Even in a growing economy, New Yorkers with disabilities faced alarmingly long odds of achieving stable employment. In fact, the unemployment rate for working-age New Yorkers with disabilities in 2017 (14.7 percent) was higher than the citywide unemployment rate in October 2020 (13.2 percent). For many New Yorkers with disabilities, Great Depression–level unemployment was already routine. But while other dimensions of this ongoing crisis have received significant attention from policymakers and in the media, the enormous economic challenges facing New Yorkers with disabilities have largely flown under the radar.2

“The disproportionately low rate of participation in the labor market for people with disabilities is a huge problem,” says Julie Christensen, director of policy and advocacy from the Association of People Supporting Employment First (APSE), a national organization that supports employment opportunities for people with disabilities. “And we have not really made progress in the last 30 years.”

Meanwhile, many of the organizations that serve New Yorkers with disabilities have sustained steep financial losses, with some teetering on the edge of fiscal insolvency. Organizations have reported the loss of millions of dollars in expected revenue while incurring major unanticipated costs for technology, personal protective equipment, cleaning, and other needs. Among the organizations interviewed for this report, all are reporting revenue declines in 2020 of between 20 and 66 percent. For instance, the Institute for Career Development estimates that contract revenue will decrease by 66 percent, and that total revenue will plunge by 40 percent from the previous fiscal year to this one. A recent survey of 34 New York-based agencies serving people with disabilities by a statewide coalition underscores this pattern, finding that these organizations incurred more than $75 million in unanticipated costs due to the pandemic, and lost almost $63 million in total revenue since March.3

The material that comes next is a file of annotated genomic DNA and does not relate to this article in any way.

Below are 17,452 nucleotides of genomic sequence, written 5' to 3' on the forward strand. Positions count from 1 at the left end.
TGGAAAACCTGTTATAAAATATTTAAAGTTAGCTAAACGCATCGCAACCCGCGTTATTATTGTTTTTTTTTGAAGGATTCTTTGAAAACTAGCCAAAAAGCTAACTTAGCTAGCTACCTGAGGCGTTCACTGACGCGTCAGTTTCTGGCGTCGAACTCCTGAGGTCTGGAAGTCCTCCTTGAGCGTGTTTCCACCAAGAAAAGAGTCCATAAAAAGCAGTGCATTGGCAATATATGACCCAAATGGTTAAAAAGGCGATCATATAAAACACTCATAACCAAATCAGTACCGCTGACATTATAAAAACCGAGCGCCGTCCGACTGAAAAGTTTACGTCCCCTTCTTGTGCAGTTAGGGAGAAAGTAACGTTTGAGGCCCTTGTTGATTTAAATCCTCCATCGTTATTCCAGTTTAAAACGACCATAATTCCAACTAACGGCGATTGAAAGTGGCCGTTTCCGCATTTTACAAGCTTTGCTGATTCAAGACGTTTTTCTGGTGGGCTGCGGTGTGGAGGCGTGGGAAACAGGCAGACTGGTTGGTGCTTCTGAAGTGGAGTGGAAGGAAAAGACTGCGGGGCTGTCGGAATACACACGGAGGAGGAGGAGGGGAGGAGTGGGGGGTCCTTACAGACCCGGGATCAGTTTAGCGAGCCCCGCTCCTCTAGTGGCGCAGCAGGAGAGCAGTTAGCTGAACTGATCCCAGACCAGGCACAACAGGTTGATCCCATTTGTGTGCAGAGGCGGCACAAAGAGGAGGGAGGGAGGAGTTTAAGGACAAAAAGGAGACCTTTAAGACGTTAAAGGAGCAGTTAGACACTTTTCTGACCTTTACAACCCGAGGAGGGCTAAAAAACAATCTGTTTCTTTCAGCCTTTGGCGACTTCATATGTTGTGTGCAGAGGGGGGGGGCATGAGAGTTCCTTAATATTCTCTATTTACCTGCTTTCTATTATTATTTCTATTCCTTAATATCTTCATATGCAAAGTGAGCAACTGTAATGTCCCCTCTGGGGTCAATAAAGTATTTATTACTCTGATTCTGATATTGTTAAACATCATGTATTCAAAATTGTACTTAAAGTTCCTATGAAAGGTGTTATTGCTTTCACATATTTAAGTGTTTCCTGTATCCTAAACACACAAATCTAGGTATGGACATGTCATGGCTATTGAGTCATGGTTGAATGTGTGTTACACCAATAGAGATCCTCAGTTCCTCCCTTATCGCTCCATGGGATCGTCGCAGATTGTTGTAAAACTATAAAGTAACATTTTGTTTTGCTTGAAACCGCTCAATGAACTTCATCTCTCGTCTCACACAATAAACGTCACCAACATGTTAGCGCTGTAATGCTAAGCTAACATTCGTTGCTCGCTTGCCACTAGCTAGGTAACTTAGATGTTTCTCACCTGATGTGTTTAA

At a time when programs and services supporting employment opportunities for New Yorkers with disabilities will be needed more than ever, their very existence is threatened. “The infrastructure, the network of community-based organizations that do training and employment for people with disabilities is at real risk,” says Susan Scheer, CEO of the Institute for Career Development. “And there may not be enough provider agencies there when people are ready to go back to work and when the jobs start picking up.”

This report — generously supported by Citi and Kessler Foundation—documents the unprecedented financial and employment challenges facing New Yorkers with disabilities during this crisis, as well as the serious vulnerabilities of the organizations that serve them.

Among our key findings on income and employment losses for New Yorkers with disabilities:

  • Five of the organizations interviewed for this report say at least half of their clients with disabilities have lost their jobs or been furloughed and remain unemployed because of the pandemic, with some reporting near-total job losses among New Yorkers with disabilities.
  • 75 percent or more of the Institute for Career Development clients who had full-time employment either lost their jobs or had their hours reduced. At least 400 clients lost their primary source of income.
  • About 70 percent of JCC Manhattan Center for Special Needs clients were laid off, and 20 percent were furloughed.
  • Around 60 to 70 percent of Job Path NYC’s clients were still furloughed more than eight months after lockdown.
  • Over half of the 100 people enrolled in Bronx Independent Living Services’ COVID-19 relief program have either lost their jobs or had their hours reduced.
  • About 1,500 community members of the Center for Independence of the Disabled NY (CIDNY) lost their primary source of income.
  • The Association of People Supporting Employment First (APSE), a national organization that supports employment opportunities for people with disabilities, conducted a survey with over 20 New York providers; of those organizations, about 60 percent report that their clients have lost employment (490 clients lost jobs in total).4

Among our key findings on the economic impact of the crisis on organizations serving New Yorkers with disabilities:

  • Job Path NYC reports a 30 to 40 percent decline in expected fundraising revenue due to in large part to a dip in giving caused by the pandemic.
  • VISIONS, an organization providing services to people who are blind or have low vision, lost a state contract worth $500,000 due to the pandemic and estimates another $500,000 in lost or delayed revenue for its in-home and community training programs, which have been canceled or postponed. The organization estimates incurring between $250,000 and $300,000 in unanticipated labor, technology, PPE, cleaning and other costs from March through December.